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What does Jane Street use/want for an IDE? What about you?
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Date: 2008-10-20 (20:32)
From: Kuba Ober <ober.14@o...>
Subject: Re: [Caml-list] What does Jane Street use/want for an IDE? What about you?
> It'd be interesting to hear[1] what exact features of elisp are
> counterproductive for large-scale collaborative programming.
> I've not looked very closely at elisp, but assumed the reason that
> emacs remains "unconfigurable" for most users is because it's Lisp,
> not because of the particular dialect of Lisp.  Most programmers look
> at Lisp and run a mile, and I don't think an OCaml editor will fare
> much better if that is the case.
> FWIW microemacs[2] used a C-like language for configuration and
> extension, and this language was almost laughably incapable of doing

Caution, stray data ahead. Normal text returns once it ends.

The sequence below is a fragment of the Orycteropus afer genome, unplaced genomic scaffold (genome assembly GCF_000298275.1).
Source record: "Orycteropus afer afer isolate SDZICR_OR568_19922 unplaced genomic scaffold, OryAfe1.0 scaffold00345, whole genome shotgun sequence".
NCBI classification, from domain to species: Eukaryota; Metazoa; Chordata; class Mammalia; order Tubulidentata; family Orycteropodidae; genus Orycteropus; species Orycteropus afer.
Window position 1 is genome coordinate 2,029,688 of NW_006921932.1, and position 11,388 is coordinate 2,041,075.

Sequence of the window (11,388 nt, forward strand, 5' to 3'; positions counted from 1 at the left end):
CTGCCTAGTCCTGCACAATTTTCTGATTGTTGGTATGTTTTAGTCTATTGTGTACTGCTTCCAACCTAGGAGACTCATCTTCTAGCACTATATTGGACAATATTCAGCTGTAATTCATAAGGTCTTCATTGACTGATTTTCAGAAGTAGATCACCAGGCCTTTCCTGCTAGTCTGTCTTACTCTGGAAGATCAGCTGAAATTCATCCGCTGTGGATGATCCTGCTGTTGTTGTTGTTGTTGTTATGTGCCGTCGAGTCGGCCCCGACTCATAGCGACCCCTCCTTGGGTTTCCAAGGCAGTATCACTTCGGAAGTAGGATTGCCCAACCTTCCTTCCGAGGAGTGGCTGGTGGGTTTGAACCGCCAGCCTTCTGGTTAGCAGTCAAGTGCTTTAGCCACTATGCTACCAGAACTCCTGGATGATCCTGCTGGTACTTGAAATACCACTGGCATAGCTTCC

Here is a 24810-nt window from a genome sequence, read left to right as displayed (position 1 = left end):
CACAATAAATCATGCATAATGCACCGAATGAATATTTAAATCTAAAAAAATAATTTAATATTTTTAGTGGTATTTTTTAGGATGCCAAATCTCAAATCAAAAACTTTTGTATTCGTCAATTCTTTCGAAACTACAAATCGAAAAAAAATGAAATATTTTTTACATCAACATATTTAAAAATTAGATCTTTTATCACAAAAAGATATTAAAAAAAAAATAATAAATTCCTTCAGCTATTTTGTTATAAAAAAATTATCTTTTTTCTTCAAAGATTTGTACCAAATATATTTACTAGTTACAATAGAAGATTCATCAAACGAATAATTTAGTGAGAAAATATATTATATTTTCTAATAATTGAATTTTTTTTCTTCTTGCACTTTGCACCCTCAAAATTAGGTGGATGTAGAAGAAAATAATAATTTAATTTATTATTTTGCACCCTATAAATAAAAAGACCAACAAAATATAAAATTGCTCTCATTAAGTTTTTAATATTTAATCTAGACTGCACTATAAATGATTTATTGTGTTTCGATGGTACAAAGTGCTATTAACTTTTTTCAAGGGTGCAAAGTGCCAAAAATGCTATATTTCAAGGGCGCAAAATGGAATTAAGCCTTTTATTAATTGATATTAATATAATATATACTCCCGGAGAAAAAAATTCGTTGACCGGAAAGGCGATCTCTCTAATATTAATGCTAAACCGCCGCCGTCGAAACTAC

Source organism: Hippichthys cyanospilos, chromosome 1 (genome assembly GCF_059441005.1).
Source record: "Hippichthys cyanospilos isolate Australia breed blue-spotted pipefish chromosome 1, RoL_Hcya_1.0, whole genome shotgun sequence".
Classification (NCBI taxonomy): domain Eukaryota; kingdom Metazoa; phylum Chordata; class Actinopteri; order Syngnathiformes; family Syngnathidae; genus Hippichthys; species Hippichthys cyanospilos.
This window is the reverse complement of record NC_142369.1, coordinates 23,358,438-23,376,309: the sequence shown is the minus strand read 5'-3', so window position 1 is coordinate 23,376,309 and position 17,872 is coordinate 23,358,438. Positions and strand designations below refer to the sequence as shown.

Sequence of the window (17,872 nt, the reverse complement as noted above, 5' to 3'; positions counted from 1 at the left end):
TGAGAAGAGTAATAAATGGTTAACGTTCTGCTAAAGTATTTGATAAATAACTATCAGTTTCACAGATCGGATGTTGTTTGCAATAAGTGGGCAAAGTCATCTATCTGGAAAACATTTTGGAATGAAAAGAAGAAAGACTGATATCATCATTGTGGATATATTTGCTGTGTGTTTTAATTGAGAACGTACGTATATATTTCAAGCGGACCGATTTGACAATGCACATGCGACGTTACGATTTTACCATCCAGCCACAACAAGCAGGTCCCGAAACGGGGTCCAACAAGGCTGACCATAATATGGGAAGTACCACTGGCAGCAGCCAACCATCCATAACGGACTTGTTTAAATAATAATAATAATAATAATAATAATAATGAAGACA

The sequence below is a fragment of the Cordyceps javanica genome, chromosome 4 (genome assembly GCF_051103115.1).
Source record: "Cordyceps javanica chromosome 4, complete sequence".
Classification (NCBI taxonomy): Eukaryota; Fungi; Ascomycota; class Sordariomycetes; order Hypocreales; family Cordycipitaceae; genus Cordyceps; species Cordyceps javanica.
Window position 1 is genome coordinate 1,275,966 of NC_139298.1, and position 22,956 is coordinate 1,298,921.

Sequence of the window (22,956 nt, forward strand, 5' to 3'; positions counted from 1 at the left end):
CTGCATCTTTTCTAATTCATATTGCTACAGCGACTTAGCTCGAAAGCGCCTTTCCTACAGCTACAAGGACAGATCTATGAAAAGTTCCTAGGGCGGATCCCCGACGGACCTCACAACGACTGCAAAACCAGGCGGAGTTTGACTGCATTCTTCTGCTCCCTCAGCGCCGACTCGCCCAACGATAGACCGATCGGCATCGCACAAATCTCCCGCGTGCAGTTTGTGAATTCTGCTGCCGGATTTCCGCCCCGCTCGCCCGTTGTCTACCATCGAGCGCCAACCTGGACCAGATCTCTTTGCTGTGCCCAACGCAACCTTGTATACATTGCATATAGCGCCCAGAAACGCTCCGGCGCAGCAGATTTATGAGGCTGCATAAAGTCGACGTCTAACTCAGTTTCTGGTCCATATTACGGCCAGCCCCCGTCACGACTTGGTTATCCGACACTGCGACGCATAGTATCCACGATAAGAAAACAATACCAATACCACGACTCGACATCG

> the most basic things.  You'd think that a language designed for an
> editor would, you know, be able to handle at least strings properly,
> but the microemacs programming language couldn't even do that.
> Nevertheless at the electronics laboratory where I started out,
> electrical engineers (totally unused/untrained as programmers) wrote
> huge macros and extensions in this horrible language.

I can understand that: Lisp does require wrapping your head around it.

Even its library deals with things and concepts that other languages
simply don't offer. Functions that do symbol interning/generation
or say destructuring-bind will elicit blank stares from most engineering
folk -- folk that otherwise may have no problem generating your everyday
C or Matlab code without even blinking. Lisp deals with programming at
a much more abstract level, IMHO -- you can of course write C-like
code in Lisp, but it just feels unnatural to do so, and rightly so.

While it may sound weird, your regular programming experience applies
only halfway to Lisp. The other, important half, you have to acquire
with use of the language. Switching from C or C++ to say Python is
easy, going to OCaml requires perhaps a book but is quite manageable
too, even Haskell IMHO is easier than Lisp! To learn Lisp the right
way you need basically two and a half books (two by Graham, and a
half of "Practical Common Lisp"), and some midnight oil ;) That's
been the case with me.

Cheers, Kuba